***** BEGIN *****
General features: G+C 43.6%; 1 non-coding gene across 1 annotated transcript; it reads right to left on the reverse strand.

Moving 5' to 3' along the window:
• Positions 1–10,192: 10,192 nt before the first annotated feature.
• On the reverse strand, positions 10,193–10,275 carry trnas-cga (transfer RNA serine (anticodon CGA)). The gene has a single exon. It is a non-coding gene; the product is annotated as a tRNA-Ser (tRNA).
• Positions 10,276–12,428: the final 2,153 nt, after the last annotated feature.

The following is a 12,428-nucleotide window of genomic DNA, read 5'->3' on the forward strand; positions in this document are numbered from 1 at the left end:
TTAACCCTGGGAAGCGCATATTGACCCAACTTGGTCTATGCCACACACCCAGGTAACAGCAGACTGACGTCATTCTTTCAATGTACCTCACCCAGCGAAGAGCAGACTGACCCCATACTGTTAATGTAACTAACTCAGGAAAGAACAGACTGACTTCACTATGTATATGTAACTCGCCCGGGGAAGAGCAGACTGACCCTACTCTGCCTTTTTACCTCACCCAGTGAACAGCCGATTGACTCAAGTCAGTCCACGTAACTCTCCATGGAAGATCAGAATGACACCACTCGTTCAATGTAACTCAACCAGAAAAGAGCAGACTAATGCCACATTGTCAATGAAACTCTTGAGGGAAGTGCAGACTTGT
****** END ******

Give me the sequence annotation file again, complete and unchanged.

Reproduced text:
General features: G+C 43.6%; 1 non-coding gene across 1 annotated transcript; it reads right to left on the reverse strand.

Moving 5' to 3' along the window:
• Positions 1–10,192: 10,192 nt before the first annotated feature.
• On the reverse strand, positions 10,193–10,275 carry trnas-cga (transfer RNA serine (anticodon CGA)). The gene has a single exon. It is a non-coding gene; the product is annotated as a tRNA-Ser (tRNA).
• Positions 10,276–12,428: the final 2,153 nt, after the last annotated feature.

The following is a 12,428-nucleotide window of genomic DNA, read 5'->3' on the forward strand; positions in this document are numbered from 1 at the left end:
TTAACCCTGGGAAGCGCATATTGACCCAACTTGGTCTATGCCACACACCCAGGTAACAGCAGACTGACGTCATTCTTTCAATGTACCTCACCCAGCGAAGAGCAGACTGACCCCATACTGTTAATGTAACTAACTCAGGAAAGAACAGACTGACTTCACTATGTATATGTAACTCGCCCGGGGAAGAGCAGACTGACCCTACTCTGCCTTTTTACCTCACCCAGTGAACAGCCGATTGACTCAAGTCAGTCCACGTAACTCTCCATGGAAGATCAGAATGACACCACTCGTTCAATGTAACTCAACCAGAAAAGAGCAGACTAATGCCACATTGTCAATGAAACTCTTGAGGGAAGTGCAGACTTGT